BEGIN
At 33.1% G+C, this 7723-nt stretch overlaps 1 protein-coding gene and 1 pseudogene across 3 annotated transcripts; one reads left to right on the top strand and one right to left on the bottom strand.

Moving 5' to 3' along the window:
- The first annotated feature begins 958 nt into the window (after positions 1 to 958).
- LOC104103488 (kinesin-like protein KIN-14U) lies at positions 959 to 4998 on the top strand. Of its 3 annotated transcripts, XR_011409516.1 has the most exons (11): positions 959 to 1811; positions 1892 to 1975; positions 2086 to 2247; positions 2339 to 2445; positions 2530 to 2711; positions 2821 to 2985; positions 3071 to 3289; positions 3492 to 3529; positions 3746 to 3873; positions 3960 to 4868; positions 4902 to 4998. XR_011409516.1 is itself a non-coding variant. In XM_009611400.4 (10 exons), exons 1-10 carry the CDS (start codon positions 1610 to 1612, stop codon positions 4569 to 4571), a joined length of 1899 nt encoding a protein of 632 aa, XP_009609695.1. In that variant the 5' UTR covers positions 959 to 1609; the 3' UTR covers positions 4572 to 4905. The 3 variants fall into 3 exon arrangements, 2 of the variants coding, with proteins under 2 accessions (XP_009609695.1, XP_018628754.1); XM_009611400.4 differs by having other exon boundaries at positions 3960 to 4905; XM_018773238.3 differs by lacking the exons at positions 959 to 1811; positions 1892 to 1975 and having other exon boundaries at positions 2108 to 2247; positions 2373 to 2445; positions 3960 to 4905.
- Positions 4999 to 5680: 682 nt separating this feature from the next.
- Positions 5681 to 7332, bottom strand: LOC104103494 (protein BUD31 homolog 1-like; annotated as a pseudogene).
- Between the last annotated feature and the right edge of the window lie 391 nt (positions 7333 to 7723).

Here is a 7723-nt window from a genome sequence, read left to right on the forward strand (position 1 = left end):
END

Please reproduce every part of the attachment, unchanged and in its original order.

At 33.1% G+C, this 7723-nt stretch overlaps 1 protein-coding gene and 1 pseudogene across 3 annotated transcripts; one reads left to right on the top strand and one right to left on the bottom strand.

Moving 5' to 3' along the window:
- The first annotated feature begins 958 nt into the window (after positions 1 to 958).
- LOC104103488 (kinesin-like protein KIN-14U) lies at positions 959 to 4998 on the top strand. Of its 3 annotated transcripts, XR_011409516.1 has the most exons (11): positions 959 to 1811; positions 1892 to 1975; positions 2086 to 2247; positions 2339 to 2445; positions 2530 to 2711; positions 2821 to 2985; positions 3071 to 3289; positions 3492 to 3529; positions 3746 to 3873; positions 3960 to 4868; positions 4902 to 4998. XR_011409516.1 is itself a non-coding variant. In XM_009611400.4 (10 exons), exons 1-10 carry the CDS (start codon positions 1610 to 1612, stop codon positions 4569 to 4571), a joined length of 1899 nt encoding a protein of 632 aa, XP_009609695.1. In that variant the 5' UTR covers positions 959 to 1609; the 3' UTR covers positions 4572 to 4905. The 3 variants fall into 3 exon arrangements, 2 of the variants coding, with proteins under 2 accessions (XP_009609695.1, XP_018628754.1); XM_009611400.4 differs by having other exon boundaries at positions 3960 to 4905; XM_018773238.3 differs by lacking the exons at positions 959 to 1811; positions 1892 to 1975 and having other exon boundaries at positions 2108 to 2247; positions 2373 to 2445; positions 3960 to 4905.
- Positions 4999 to 5680: 682 nt separating this feature from the next.
- Positions 5681 to 7332, bottom strand: LOC104103494 (protein BUD31 homolog 1-like; annotated as a pseudogene).
- Between the last annotated feature and the right edge of the window lie 391 nt (positions 7333 to 7723).

Here is a 7723-nt window from a genome sequence, read left to right on the forward strand (position 1 = left end):